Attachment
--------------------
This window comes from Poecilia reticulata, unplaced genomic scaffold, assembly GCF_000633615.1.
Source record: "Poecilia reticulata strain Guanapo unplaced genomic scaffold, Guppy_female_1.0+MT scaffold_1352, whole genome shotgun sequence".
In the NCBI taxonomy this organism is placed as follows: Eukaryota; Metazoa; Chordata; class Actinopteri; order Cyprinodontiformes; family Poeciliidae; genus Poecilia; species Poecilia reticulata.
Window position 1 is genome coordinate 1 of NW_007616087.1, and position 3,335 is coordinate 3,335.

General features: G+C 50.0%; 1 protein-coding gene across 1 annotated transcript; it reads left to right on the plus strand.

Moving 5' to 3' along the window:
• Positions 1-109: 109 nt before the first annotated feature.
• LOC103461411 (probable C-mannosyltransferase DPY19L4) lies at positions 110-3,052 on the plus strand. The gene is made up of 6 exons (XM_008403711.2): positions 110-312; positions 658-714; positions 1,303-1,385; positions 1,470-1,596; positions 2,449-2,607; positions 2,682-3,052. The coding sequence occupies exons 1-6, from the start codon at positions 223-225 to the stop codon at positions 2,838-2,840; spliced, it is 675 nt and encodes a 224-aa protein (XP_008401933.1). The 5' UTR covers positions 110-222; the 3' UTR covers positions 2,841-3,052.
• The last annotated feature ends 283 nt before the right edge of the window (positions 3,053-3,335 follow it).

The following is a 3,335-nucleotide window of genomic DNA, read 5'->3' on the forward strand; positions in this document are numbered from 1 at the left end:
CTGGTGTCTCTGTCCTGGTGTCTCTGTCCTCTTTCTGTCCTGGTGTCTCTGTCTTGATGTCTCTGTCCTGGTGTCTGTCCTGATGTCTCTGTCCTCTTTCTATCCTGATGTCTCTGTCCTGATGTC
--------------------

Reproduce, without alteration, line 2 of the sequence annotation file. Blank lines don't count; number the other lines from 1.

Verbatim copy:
Source record: "Poecilia reticulata strain Guanapo unplaced genomic scaffold, Guppy_female_1.0+MT scaffold_1352, whole genome shotgun sequence".